Brooklyn is full of surprises. There are surprising facts, there are surprising legends and often there is the surprise of not knowing which is which. Not all of them belong in a mystery plot, and for each book, I find some interesting, fascinating bits that don't fit into the story. Here are some book related, and some that are just plain fun.
PARROTS: Brooklyn has them! There is a wild flock of tropical bright green parrots, called Quaker parrots or monk parakeets. These South American natives are just one more very colorful addition to Brooklyn's diverse immigrant population. Their home is the Brooklyn College campus, though they often take an excursion over to historic Green-Wood Cemetery. Did they escape from an exotic pet shipment sent to JFK airport? Did a pet store on Flatbush Avenue go out of business and release the parrots in the 1980s? Are they descended from a flock in that lived in a Brooklyn Botanical Garden aviary many years ago? Everyone has a theory; that's the Brooklyn way. (Photo: GP McGuire)
BEAUTIFUL JENNIE JEROME: Winston Churchill's mother was born a Brooklyn girl, beautiful socialite Jennie Jerome, of Cobble Hill. She was a daughter of Leonard Jerome, a speculator who made and lost several fortunes. There is some disagreement about exactly which house in Cobble Hill was theirs at the time she was born. (Does a theme seem to be emerging here?)
THE FIRST BROOKLYN LADY: The only colonial settlement founded by a woman was in Brooklyn. Lady Deborah Moody was deemed a"dangerous woman" in the Boston colony for her outspoken beliefs—the first in the long history of Brooklyn women with attitude!—but the tolerant Dutch allowed her a grant of land in a (then remote) section of New Netherlands. The town she founded and led is now a Brooklyn neighborhood called Gravesend, probably named for a town in England, and there is a monument to her there.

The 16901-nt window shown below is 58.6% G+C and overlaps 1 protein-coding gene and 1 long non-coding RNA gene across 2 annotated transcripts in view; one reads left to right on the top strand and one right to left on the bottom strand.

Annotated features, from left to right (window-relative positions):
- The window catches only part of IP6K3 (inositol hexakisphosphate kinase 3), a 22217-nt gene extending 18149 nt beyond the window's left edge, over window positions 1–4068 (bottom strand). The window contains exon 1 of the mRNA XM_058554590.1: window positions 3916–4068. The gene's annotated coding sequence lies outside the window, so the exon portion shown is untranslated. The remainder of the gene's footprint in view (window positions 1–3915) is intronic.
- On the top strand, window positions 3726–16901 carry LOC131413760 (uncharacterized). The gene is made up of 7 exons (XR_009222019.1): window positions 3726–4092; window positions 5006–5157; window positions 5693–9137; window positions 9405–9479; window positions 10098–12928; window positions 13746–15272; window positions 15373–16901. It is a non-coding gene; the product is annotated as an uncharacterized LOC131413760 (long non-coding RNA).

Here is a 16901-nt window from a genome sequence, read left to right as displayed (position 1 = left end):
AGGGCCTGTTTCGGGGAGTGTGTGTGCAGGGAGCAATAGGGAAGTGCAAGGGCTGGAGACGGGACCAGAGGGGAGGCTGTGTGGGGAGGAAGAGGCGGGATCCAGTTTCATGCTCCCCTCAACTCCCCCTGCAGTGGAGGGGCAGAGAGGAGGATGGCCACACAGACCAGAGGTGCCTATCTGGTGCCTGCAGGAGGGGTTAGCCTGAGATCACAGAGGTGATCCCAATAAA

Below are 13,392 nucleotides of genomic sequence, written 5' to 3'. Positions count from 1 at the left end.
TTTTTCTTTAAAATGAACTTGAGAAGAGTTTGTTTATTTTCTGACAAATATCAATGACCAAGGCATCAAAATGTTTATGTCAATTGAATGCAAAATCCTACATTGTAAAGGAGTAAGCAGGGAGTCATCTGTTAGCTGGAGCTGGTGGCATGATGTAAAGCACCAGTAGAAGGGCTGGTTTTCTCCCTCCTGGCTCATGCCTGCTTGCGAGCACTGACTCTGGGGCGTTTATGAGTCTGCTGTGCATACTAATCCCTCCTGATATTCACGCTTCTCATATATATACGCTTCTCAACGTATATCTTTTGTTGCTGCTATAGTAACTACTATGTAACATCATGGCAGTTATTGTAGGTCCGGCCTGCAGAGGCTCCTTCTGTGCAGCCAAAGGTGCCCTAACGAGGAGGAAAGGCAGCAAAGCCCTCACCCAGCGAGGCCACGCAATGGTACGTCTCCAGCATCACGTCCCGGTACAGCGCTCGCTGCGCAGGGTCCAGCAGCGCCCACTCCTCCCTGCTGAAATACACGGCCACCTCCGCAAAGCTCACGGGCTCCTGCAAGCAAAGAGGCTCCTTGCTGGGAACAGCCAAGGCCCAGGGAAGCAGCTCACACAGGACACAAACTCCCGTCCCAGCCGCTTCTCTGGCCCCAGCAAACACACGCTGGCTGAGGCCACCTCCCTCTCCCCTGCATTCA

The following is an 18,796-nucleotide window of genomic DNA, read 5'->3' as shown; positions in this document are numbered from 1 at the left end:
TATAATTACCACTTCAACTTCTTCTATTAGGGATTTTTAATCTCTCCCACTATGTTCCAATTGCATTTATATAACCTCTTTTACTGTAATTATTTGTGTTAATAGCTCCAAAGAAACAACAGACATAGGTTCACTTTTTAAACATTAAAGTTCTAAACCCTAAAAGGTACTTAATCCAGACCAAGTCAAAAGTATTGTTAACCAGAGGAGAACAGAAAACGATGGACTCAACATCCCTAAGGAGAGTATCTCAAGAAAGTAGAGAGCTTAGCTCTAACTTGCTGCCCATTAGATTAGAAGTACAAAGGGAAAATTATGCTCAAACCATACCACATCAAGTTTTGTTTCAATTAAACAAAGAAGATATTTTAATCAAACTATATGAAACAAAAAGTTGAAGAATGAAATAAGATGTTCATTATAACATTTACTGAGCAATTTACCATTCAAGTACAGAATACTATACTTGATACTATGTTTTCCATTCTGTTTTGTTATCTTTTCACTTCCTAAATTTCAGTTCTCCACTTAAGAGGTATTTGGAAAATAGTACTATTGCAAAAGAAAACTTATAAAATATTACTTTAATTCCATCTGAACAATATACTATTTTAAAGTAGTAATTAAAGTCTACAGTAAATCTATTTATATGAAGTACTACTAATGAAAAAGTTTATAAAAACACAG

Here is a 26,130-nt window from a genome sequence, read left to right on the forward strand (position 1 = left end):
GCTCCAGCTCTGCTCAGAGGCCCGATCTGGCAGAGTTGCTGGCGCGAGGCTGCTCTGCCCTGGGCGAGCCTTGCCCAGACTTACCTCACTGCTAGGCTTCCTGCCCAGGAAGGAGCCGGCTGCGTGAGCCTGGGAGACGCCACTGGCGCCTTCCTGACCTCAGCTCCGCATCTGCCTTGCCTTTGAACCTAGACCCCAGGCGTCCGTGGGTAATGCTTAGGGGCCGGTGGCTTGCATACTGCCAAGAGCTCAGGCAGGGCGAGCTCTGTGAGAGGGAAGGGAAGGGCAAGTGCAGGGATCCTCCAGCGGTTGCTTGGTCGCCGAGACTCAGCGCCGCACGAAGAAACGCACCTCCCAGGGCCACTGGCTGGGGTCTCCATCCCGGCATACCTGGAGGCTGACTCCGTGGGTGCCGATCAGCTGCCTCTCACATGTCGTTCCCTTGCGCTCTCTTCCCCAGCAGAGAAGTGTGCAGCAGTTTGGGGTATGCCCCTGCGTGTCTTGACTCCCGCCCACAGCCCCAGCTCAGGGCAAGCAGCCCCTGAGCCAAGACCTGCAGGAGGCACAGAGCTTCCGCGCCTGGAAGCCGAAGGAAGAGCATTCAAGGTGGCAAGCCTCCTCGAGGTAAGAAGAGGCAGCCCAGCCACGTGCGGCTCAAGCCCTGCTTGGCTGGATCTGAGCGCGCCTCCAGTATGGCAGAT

Some Brooklyn Bones scenes take place right here, at the carousel in Prospect Park and at the Coney Island boardwalk. These are locations where Erica bribes cranky retired reporter Leary into sharing his expertise. Delicious junk food gets him every time.
Green-Wood Cemetery is gorgeously landscaped and was once a popular carriage riding and picnicking spot but it might not strike most people as the perfect setting for a wedding. However, a few couples have chosen to rent the impressive Victorian chapel for their unforgettable event and it has been included in "unusual wedding" articles. Perhaps part of the attraction is being surrounded by the spirits of famous New Yorkers including DeWitt Clinton, Horace Greeley, Louis Comfort Tiffany, Jean-Michel Basquiat, Leonard Bernstein, and Fred Ebb, the lyricist of the city anthem "New York, New York." That's quite a classy crowd of ghosts.
Scenes from the book: Green-Wood Cemetery and Tiffany in Brooklyn
Two members of the brutal 1930's Brownsville gang, Murder Inc, were taking in a movie, Golden Boy, at the Loew's Pitkin theater when one suddenly said, "Hey, that's Big Gangy!" He was a former confederate who had disappeared after being forced to murder a close friend. They'd finally found out where he had run. All the way to Hollywood! He had a brief career playing bit parts under the name Jack Gordon, but was eventually hauled back to New York in the course of a major organized crime prosecution, Acquitted, he lived out the rest of his life in Los Angeles with the grandchildren nearby. Not many mobsters get to have a peaceful retirement.
At the beginning of World War II, the US Navy was gearing up to protect New York harbor and the coastline, but lacked adequate ships and manpower. There were German U-boats offshore inflicting serious damage. In early 1942, a group of millionaires stepped in, offering their sailing yachts for patrol duty. They became the Coastal Picket Patrol, an auxiliary of the Coast Guard. Led by Commander Vincent Astor, the boats belonged to Fords, Vanderbilts and Duponts, and were soon joined by volunteer pilots with their own planes. (Photo on right: Anthony Russell)